Lack of affordable child care is hurting parents and the economy
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The latest numbers show that women’s labor force participation rate has climbed within one percentage point of its pre-pandemic rate. But women account for all the net labor force decline since February 2020, according to the National Women’s Law Center.
One big obstacle for many women looking to re-enter the workforce is an unreliable child care system, says Marketplace’s senior economics contributor Chris Farrell. But lack of access to affordable, quality child care was already a problem before COVID and has only been made worse by the pandemic.
Marketplace’s David Brancaccio spoke with Farrell about how our child care system is affecting parents and the larger economy. The following is an edited transcript of their conversation.
David Brancaccio: Given the reporting we’ve done on this, let me hazard a wild guess. Any chance a key part of this gender disparity is the problem of finding child care one can afford?
Chris Farrell: That’s it. I mean, you just hit on it. I mean, take the figures from the 2022 Cost of Care survey, it’s by Care.com. And the numbers are sobering, David: 51% of parents say they spend more than 20% of household income on child care. And 43% say it’s become harder to find child care over the past year. And the problem is really acute for working mothers without college degrees, who earn low and unstable incomes.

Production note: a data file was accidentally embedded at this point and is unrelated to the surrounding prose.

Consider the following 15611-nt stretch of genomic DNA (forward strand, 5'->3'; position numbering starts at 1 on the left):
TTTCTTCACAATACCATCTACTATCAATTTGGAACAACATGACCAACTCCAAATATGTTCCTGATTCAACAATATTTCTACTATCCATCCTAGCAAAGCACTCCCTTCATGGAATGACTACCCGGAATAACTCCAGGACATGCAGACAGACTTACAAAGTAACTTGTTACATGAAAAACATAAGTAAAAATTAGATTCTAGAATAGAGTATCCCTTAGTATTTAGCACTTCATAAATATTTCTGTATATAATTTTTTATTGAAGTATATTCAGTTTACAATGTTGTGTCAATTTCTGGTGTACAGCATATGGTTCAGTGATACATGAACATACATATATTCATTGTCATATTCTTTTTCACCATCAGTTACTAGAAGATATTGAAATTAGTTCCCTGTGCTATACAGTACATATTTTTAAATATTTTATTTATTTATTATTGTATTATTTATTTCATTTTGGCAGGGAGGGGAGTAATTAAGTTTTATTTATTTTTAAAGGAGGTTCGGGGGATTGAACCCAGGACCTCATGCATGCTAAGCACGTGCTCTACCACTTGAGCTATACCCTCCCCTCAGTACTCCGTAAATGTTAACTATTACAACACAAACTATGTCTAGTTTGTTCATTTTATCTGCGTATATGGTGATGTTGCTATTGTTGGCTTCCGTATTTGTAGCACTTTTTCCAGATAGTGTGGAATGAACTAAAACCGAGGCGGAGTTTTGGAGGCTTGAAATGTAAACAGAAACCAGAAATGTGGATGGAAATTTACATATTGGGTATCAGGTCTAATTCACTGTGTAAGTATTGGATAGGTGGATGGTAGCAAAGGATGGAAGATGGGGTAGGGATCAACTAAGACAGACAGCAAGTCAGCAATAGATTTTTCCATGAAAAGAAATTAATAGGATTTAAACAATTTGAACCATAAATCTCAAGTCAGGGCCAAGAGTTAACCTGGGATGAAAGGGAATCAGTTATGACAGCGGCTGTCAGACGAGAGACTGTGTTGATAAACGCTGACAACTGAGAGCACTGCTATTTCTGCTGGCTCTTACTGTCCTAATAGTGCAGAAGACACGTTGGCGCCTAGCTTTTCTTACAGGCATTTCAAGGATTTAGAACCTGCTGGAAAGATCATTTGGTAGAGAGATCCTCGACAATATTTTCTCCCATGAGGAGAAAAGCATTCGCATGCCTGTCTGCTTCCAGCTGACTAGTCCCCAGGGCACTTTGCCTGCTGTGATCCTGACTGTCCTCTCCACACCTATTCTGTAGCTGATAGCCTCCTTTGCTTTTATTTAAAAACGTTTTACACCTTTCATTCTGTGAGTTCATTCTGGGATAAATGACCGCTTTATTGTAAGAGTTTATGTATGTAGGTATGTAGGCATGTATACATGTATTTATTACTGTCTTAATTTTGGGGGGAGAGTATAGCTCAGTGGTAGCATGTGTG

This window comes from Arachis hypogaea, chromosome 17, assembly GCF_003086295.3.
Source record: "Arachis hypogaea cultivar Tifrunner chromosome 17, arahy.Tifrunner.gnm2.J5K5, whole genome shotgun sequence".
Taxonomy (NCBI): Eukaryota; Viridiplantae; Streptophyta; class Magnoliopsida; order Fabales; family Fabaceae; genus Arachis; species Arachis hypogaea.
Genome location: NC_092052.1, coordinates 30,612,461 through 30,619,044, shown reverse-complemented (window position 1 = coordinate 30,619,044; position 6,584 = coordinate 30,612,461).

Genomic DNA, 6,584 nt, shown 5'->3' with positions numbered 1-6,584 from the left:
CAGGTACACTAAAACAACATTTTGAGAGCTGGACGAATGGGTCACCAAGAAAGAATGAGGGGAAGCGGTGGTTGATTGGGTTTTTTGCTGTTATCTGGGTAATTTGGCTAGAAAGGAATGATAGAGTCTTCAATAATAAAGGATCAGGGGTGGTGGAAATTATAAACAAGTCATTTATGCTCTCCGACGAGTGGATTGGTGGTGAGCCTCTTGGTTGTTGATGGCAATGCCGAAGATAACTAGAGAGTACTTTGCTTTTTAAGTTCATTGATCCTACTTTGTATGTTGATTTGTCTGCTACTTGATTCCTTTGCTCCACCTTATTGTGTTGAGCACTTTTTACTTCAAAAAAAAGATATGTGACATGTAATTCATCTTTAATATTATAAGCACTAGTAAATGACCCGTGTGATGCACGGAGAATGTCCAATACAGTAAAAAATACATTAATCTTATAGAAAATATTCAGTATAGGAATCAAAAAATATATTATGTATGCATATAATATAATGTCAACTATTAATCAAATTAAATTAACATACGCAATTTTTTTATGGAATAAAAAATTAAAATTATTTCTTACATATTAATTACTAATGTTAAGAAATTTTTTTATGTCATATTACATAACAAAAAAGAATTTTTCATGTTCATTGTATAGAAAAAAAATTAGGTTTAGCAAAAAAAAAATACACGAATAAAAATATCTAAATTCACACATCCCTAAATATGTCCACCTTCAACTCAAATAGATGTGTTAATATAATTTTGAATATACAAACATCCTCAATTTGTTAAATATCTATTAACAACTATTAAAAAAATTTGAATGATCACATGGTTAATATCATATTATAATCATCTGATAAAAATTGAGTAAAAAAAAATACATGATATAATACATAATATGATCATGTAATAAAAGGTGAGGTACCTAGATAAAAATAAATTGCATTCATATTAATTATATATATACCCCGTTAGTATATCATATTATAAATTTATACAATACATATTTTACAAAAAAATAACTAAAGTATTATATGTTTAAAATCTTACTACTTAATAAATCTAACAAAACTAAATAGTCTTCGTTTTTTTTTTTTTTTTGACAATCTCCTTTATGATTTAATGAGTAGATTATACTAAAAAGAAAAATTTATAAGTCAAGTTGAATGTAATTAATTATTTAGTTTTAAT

Brancaccio: So if you can’t work or can’t work the hours that you want, obviously less money coming in. But it doesn’t stop there.
Farrell: No, it’s also hard for people to get back into the job market. And often, careers take a big hit. Accrued Social Security benefit rates, they’re lower. Savings rates, lower. And nationally, the cost of lost earnings, productivity and revenue, from a lack of good child care options is an estimated $57 billion annually.
Brancaccio: Child care was very hard before pandemic. It’s what economists call a failed market because normally, if you can’t find enough workers in the field, you raise their pay. But if child care providers did this, that would raise the price they’d have to charge the parents who then couldn’t afford the care. And then you add pandemic.
Farrell: That’s right. So I was looking at this report from the Brookings Institution and it calculates that the cost per hour of child care paid by families has increased by nearly one third over the past 15 years, just getting to your point. And if we look from the period 2016 to 2018, more than two million parents of children ages five and younger, they quit their job, stay out of the workforce, change jobs, to deal with child care challenges. And the pandemic, it not only drove prices higher, child care professionals – they left this low-paying career that typically doesn’t come with benefits in droves during the pandemic.
Brancaccio: Yeah, President Biden’s infrastructure plan did have provisions in it. More access to childcare and universal Pre-K for all 3- and 4-year-olds. Congress did not pass Build Back Better.
Farrell: Yes, so that initiative went nowhere. But the thing is here, David, I think it’s important to look at the 38 members of the Organization for Economic Cooperation and Development, better known as the OECD. The U.S. is near the bottom, measured in terms of child care provisions and maternity leave policies. The call for reform in the U.S. has become even more pressing after the pandemic. It’s a huge problem. But until it’s addressed, our human capital economy can’t live up to its potential. And it’s too big a price for families and society to pay.
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